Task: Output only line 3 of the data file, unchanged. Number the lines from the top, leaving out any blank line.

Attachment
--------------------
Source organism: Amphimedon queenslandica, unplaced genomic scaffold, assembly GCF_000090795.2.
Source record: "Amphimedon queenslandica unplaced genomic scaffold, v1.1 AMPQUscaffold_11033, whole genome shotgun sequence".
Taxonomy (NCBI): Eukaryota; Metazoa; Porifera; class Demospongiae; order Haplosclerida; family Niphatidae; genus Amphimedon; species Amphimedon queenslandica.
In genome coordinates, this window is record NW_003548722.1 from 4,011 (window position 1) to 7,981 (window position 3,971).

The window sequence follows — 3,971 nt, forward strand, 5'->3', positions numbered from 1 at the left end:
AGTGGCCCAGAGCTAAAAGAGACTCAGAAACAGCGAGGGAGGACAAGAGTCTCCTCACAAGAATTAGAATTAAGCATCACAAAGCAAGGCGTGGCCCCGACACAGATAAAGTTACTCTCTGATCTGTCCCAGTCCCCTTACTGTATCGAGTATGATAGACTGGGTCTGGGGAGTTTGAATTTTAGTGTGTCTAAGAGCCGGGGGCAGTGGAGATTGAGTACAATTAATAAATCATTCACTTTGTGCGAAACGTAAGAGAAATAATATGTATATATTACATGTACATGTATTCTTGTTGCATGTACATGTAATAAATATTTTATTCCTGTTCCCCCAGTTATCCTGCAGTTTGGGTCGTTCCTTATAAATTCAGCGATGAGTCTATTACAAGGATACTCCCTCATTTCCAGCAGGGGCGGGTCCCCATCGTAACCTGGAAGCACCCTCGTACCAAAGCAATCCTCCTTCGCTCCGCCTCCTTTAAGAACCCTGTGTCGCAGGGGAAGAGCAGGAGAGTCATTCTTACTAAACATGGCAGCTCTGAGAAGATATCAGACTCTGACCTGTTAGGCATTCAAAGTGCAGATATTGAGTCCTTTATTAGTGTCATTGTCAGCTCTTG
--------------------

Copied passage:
Taxonomy (NCBI): Eukaryota; Metazoa; Porifera; class Demospongiae; order Haplosclerida; family Niphatidae; genus Amphimedon; species Amphimedon queenslandica.